Riding a motorbike safely requires both skill and judgement. These are the reasons that many of us ride bikes. The successful use of these abilities makes us feel good and we are keen to be the best. [more]

Bike Safe
BikeSafe is an initiative run by Police Forces around the United Kingdom who work with the whole of the biking world to help to lower the number of motorcycle rider casualties…..[more]

IAM motorcycling Facts
Latest report from the IAM – Motorcycling can be the riskiest way to travel. For every kilometre travelled, a motorcyclist is ???fty times more likely to become a casualty than a car driver. This latest IAM study reviews and reappraises the risk. It analyses 150,000 motorcycle casualties over seven years, highlights where and when motorcyclists are most at risk and explains why they become casualties…[more]

IAM – Institute of Advanced Motorists / Motorcyclists
Our team of trained IAM Qualified observers are all volunteers willing to pass on their knowledge and experience to new associate members. Each associate is allocated an observer. The date and time of Observed rides are arranged mutually between the observer and associate…………[more]

ICE – In Case of Emergency
A campaign encouraging people to enter an emergency contact number in their mobile phone’s memory under the heading “ICE” (i.e. In Case of Emergency)……[more]
NEW – Joining ICE can save your life

MeKey– USB I.C.E ID Dog Tags for Motorcyclists
MeKey manufactures and sells USB Dog Tags designed for bikers. MeKey tags provide a practical and fashionable way to carry personal identification at all times with medical and health related information to assist the emergency services in case of an accident…..[more]

Reflective Vests, Stickers, Bike Decals etc
Self explanatory really….a few links and product suggestion to help you be seen out on the road…..[more]

Motorcycle Helmet Safety performance Ratings
Motorcycle helmets – testing and ratings ~ get the right fit ~ advice [more]

RoSPA (Rider training)
You realise that road and traffic conditions are becoming increasingly complex, and machines and riding requirements are constantly changing. Being a good rider means that you never stop learning. Becoming a better rider involves reviewing and adapting your skills to keep pace with change and ensuring that you get the best out of your bike rather than letting it get the better of you! [more]

SMIDSY – “Sorry Mate I Didn’t See You” – Why Do Car Drivers Fail To See Bikes?
Explanations of this all too common ‘effect’ and what you should consider doing to avoid SMIDSY’s. Includes a great must see video that’s funny despite the subject and should be broadcast on TV! [more]

I made Eye contact with the other driver – A salutary tale of a true life experience where apparently the bike was ‘invisible’ to the car driver….you can’t rely on making eye contact! [more]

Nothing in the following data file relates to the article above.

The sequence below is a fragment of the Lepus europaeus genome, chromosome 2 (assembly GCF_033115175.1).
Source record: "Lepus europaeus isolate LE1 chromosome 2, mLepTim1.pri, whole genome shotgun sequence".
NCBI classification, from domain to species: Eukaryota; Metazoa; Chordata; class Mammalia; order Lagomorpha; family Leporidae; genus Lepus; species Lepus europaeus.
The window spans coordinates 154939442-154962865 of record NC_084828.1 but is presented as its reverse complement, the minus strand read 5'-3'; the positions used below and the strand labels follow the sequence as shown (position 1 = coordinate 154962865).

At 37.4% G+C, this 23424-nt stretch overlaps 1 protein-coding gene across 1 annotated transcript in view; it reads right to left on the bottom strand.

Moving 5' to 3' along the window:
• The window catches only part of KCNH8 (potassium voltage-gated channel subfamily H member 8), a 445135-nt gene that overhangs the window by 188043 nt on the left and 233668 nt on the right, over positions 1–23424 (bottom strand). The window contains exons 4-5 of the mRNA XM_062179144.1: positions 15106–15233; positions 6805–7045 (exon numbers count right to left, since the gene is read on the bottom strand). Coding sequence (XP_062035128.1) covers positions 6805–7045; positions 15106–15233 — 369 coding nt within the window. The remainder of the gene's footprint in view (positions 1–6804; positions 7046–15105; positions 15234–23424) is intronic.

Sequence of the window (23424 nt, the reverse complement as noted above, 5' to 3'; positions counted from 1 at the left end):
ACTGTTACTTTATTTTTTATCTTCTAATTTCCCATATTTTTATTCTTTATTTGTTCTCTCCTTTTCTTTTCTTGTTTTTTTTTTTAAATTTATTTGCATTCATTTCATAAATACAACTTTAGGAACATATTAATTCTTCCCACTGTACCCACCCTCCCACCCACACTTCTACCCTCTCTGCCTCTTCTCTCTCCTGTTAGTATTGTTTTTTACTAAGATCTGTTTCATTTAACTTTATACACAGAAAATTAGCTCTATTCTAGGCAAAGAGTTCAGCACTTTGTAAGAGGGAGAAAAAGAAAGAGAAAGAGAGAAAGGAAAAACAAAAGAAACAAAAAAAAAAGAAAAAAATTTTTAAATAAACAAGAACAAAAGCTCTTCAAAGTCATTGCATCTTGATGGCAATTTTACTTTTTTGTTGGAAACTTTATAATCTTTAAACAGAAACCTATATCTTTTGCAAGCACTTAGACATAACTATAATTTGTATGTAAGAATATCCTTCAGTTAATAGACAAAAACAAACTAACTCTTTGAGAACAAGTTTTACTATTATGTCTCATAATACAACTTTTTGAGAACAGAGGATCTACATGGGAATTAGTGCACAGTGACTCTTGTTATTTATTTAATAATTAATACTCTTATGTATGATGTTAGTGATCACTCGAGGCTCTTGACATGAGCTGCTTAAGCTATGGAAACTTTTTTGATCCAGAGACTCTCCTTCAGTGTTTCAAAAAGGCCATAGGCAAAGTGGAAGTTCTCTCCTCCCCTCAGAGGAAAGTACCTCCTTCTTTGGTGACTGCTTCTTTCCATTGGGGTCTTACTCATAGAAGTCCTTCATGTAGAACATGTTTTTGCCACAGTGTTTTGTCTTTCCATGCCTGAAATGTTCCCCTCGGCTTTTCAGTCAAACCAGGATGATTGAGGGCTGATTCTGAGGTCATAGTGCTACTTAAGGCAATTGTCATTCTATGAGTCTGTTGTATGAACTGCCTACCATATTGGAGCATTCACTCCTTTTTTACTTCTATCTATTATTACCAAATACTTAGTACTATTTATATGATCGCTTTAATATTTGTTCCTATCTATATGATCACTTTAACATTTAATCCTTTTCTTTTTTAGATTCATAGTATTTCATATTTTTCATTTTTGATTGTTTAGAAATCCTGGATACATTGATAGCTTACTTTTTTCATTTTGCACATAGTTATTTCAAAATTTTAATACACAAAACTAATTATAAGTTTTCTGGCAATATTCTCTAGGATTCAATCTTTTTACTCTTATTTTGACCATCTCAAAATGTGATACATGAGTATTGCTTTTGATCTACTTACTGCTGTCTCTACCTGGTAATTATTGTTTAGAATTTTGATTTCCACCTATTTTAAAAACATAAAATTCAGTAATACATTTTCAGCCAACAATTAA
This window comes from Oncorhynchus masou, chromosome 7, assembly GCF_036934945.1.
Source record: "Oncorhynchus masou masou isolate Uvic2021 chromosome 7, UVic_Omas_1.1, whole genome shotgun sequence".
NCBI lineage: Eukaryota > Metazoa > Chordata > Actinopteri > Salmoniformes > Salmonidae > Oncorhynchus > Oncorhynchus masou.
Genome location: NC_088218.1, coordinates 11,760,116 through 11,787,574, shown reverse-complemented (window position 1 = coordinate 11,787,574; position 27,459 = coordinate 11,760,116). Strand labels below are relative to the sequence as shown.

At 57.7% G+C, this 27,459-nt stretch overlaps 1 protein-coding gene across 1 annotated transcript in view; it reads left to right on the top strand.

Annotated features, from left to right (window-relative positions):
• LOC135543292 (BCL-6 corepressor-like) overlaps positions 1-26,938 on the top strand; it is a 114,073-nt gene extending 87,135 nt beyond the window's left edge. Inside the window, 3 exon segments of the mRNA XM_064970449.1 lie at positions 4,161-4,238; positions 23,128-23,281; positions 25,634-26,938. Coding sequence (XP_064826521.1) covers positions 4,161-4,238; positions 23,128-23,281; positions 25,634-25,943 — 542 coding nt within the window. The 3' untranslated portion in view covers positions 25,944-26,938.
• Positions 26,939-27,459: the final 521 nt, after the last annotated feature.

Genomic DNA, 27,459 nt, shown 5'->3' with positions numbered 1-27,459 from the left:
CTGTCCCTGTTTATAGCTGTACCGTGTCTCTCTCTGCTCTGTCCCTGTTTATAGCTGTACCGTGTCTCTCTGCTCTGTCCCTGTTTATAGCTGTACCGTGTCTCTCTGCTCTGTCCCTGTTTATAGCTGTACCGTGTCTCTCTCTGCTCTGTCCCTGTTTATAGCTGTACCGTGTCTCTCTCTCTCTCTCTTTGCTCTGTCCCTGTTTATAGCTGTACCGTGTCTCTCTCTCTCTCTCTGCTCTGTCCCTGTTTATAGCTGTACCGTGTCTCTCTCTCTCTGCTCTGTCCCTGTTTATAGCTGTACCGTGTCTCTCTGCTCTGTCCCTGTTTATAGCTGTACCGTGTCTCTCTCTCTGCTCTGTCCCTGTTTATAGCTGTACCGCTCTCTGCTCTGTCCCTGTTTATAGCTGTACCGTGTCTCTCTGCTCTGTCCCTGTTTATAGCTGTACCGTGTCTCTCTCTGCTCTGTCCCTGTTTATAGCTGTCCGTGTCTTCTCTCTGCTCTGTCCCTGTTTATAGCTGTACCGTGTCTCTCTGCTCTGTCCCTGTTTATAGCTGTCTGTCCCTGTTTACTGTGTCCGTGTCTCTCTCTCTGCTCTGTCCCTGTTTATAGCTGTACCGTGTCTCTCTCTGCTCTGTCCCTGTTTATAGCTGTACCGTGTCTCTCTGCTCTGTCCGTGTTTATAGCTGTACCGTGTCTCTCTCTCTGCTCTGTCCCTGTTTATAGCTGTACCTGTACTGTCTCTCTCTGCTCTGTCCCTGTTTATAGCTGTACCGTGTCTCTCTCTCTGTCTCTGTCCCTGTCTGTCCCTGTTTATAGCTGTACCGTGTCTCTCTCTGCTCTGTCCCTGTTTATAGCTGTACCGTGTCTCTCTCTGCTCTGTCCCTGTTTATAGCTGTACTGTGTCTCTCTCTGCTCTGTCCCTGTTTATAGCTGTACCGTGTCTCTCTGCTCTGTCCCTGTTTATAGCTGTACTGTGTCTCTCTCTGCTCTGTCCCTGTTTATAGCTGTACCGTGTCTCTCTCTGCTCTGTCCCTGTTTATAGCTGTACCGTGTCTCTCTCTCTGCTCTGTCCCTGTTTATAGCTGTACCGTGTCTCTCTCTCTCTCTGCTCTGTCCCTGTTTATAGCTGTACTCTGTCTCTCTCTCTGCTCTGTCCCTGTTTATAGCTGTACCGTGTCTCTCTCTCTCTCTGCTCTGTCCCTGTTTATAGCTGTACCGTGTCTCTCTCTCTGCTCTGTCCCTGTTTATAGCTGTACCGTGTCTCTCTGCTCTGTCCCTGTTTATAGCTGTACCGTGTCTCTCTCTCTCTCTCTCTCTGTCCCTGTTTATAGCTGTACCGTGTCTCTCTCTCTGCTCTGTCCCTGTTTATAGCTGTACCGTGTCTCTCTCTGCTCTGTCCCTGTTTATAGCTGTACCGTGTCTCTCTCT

DEKRA Motorcycle Crash Tests! – Motorcycle / Motorcycle Rider Safety
DEKRA Motorcycle Crash Tests on video and DEKRA article on motorcycle collisions [more]

Trackday Based Training
I’m not referring to your basic day on the track where you sign up, pay your money and go for it after a short ‘safety’ talk – I mean track based training where you are given guidance and feedback and get to ride with an instructor in tow. A great way to get to know your bike better in relative safety and improve your bike control and riding technique. [more]

FBOS – First Bike On Scene – First Aid Training for Motorcyclists / Bikers
The ‘First Bike on Scene’ course has been specifically designed to provide the knowledge and skills needed to deal with the initial management of a patient involved in a road traffic accident (motorcycle accident / crash). Bikers will be encouraged to give casualties necessary basic life support in the event of an accident whilst waiting for emergency services to arrive…..[more]

First Aid course for Motorcyclists (Training)
This first aid course, run by St John Ambulance, has been developed with motorcyclists in mind.  It covers CPR, rescue breaths, crash helmet removal and other necessary first aid skills.  It gives students the confidence to know what to do at the scene of a motorcycle accident. [more]

Basic emergency first aid at the roadside
Here’s some advice from the Bikesafe website which was written by Alick Wheeler, a qualified EMT and First Aid Instructor. Alick has been teaching / practising First Aid / Ambulance Aid in the UK and abroad, to adults and children, for over 20 years. [more]

What to do at a motorcycle accident scene
We all recognize that there are risks in this sport that we love, and there are ways to help minimize the damage done if you or fellow rider taste pavement. That being said, please take 10 minutes out of your busy schedules, and please give this a read…it is simply a “WHAT TO DO IF YOU ARE AT THE SCENE OF A BIKE ACCIDENT” post

Why Motorcycles Appear To be Invisible! ……….sometimes
Well one explanation is a principle called ‘Motion Camouflage’ which may explain why motorcycles / motorcyclists / bike riders appear invisible to car drivers in certain circumstances [more]

NB: Check out the Messages You Can’t Ignore section for more ‘videos’ with a message!